But, just as iconic as his progressive politics, was his commitment to “thug life”, a statement he had tattooed across his stomach. The icon may have been killed when he was starting to reject the notion of being a gangsta but he was slain thanks to a typical street dispute.
Across his songs and albums, Tupac never shied away from being a gangsta and he spoke of violence as easily as he did social injustice. It is a perfect combination that makes him one of the best to ever do it.
It’s hard to underestimate just how important the Wu-Tang Clan were to the evolution of hip hop. Concepts like ‘hardcore hip hop’ and ‘posse cuts’ had been firmly established within the genre, but the late 1980s East Coast hip hop world mainly was populated by alternative groups like De La Soul and A Tribe Called Quest.
Meanwhile, out in Compton, California, a new group brought a harder, more aggressive, and more streetwise version of hip hop into the mainstream. To call N.W.A. controversial would be underselling it: this was a group whose most famous song was a direct attack on the police and got them a disapproving letter from the FBI. Never before had anyone in hip hop inspired so much enthusiasm, fueled so much rage, and attracted so much attention.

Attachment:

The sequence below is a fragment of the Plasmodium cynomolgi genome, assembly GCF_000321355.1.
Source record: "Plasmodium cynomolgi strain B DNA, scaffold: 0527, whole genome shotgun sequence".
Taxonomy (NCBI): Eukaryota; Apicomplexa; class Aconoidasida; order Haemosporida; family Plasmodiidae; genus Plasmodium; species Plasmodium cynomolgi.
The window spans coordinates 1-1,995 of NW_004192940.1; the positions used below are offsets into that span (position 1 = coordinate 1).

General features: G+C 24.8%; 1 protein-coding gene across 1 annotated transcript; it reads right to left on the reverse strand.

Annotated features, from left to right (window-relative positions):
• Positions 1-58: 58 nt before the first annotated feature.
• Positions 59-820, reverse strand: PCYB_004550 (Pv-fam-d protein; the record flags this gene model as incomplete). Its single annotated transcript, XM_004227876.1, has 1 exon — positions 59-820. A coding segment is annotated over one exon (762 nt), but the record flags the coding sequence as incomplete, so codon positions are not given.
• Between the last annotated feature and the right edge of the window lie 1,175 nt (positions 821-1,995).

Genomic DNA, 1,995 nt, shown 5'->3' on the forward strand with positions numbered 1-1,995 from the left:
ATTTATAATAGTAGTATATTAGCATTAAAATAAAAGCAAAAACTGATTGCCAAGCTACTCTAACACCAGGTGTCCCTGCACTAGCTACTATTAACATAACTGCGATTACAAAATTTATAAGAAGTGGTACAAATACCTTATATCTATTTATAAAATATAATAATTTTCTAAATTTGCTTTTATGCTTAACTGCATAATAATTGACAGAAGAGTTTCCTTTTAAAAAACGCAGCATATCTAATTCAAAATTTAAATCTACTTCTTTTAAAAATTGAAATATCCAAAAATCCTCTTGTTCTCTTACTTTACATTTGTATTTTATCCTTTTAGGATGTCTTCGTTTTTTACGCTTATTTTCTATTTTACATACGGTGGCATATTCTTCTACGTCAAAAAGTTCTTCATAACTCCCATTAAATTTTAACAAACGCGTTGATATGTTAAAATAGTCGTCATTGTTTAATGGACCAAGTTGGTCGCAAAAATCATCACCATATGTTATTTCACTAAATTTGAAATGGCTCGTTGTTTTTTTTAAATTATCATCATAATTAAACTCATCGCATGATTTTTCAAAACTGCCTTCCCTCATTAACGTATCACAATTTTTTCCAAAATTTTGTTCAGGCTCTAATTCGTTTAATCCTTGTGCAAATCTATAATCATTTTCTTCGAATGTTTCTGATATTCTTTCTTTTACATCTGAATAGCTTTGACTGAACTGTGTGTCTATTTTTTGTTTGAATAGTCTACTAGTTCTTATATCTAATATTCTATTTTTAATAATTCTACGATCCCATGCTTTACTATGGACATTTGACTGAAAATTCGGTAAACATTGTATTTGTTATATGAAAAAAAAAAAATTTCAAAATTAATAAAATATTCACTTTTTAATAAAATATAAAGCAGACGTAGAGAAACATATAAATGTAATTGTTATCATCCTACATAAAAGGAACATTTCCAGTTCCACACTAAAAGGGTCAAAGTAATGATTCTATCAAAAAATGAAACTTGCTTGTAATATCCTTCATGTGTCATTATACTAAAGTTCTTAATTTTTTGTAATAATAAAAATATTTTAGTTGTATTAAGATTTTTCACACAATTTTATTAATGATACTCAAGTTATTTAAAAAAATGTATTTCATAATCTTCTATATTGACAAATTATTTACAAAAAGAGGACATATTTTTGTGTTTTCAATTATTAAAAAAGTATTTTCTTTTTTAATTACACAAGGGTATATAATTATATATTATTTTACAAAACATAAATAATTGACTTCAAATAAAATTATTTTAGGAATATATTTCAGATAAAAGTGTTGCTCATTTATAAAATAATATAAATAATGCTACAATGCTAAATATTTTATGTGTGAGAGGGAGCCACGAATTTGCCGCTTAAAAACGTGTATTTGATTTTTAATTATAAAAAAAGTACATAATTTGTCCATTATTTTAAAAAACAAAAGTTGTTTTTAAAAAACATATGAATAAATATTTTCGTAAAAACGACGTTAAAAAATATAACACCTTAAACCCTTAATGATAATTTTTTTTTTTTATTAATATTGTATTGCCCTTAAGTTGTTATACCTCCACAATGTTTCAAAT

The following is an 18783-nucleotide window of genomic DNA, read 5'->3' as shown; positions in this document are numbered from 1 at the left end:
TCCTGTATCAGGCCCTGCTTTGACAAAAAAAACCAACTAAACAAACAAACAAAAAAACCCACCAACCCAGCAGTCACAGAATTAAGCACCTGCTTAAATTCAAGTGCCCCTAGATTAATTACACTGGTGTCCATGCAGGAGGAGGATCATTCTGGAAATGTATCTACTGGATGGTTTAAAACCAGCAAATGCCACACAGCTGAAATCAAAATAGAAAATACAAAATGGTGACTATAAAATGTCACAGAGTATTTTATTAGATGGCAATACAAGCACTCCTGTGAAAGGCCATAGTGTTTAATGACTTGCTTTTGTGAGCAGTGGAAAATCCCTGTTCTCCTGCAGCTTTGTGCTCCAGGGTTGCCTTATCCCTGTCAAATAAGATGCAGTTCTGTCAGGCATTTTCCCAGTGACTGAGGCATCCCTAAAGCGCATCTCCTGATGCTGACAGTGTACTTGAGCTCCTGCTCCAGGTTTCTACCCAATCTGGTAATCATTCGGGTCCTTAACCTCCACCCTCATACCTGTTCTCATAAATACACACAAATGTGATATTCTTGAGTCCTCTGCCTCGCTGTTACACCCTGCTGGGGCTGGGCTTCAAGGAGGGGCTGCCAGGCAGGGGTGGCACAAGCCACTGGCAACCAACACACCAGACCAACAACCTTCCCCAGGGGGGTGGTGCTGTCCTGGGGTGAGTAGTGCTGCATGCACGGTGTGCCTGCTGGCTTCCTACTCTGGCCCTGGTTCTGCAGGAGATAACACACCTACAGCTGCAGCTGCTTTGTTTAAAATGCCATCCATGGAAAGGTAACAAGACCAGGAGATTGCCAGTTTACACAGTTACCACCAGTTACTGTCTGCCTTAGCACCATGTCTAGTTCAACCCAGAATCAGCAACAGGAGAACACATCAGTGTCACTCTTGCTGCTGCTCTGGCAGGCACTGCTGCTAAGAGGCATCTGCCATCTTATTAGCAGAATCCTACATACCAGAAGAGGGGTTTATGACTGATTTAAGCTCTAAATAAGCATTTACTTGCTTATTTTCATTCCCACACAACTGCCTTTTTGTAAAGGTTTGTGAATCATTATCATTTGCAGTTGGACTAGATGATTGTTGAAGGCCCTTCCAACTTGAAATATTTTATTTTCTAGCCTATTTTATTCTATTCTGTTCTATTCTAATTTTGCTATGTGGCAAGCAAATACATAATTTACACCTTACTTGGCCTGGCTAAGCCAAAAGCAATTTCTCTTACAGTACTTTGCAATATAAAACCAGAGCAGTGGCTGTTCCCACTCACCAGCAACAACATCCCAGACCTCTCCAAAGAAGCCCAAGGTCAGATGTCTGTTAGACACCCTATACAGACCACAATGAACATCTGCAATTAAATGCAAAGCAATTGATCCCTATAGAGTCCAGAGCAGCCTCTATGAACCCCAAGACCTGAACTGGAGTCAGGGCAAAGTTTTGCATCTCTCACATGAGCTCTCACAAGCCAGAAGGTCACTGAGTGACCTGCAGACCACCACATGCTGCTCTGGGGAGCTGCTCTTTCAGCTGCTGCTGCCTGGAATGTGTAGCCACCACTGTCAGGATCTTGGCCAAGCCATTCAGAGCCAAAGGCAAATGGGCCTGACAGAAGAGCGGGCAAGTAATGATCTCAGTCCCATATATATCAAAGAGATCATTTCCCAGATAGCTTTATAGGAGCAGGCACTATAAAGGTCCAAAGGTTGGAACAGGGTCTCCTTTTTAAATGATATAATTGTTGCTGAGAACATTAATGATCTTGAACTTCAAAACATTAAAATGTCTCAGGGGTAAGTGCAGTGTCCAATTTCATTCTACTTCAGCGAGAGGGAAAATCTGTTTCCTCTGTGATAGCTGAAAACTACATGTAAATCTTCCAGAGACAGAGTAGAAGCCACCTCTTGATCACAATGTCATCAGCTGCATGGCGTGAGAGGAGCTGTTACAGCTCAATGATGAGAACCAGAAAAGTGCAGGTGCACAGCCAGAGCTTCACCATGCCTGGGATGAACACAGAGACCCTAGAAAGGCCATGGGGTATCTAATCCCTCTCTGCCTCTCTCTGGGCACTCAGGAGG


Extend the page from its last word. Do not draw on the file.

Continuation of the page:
The Wu-Tang Clan didn’t need to prove their authenticity: a collection of friends and family members from the Stapleton Houses projects of Staten Island, the Wu created their own world of ‘Shaolin’, complete with violent altercations, drugs, chess, and kung fu references. Stepping into Enter the Wu-Tang (36 Chambers) felt like stepping into an alternate universe, with its murky production and radical verses that found nine MCs, all bringing a different vicious style.
The Notorious B.I.G.
The other side of the explosive Tupac coin, Biggie Smalls, aka The Notorious B.I.G., was one of the biggest gangsta rappers on the East Coast. As well as being routinely seen as one of the few rappers who really lived the lifestyle he was rapping about, Big’s position as a former Brooklyn hustler has always leant weight to his work.
Though his feud with Tupac will undoubtedly define his legacy, Big and the West Coast rapper were thick as thieves at one point. However, as their discussions turned into disses, their verbal assaults turned into something more violent.
When the news of Biggie Smalls, aka The Notorious B.I.G.’s death, hit the airwaves, it left an entire generation of fans stunned into silence. Biggie’s impact on the growth of hip hop is immeasurable, and, in 1997, he was perhaps the brightest light in the world, proving to transcend culturally and genre divides at ease.
Beginning life in the Wild West Coast, Ice-T was always an underground rapper of serious intent. Displaying a complete refusal to conform to any path laid out for him, T has remained one of the most influential voices in the genre. As well it should be, the paper can easily be seen as one of the genre’s forefathers.
His album Rhyme Pays was drenched in gangsta rap imagery and even got the glorious accolade of becoming the first hip hop album to gain the “explicit content” warning label. Naturally, such a glowing endorsement set Ice-T up for mainstream success.
Never a part of a single gang, Ice-T was affiliated with both the notorious Bloods and Crips that dominated the hallways of his Crenshaw high school. He sued this reality to create art that transcended the confines of hip hop and made Ice-T into a pioneer.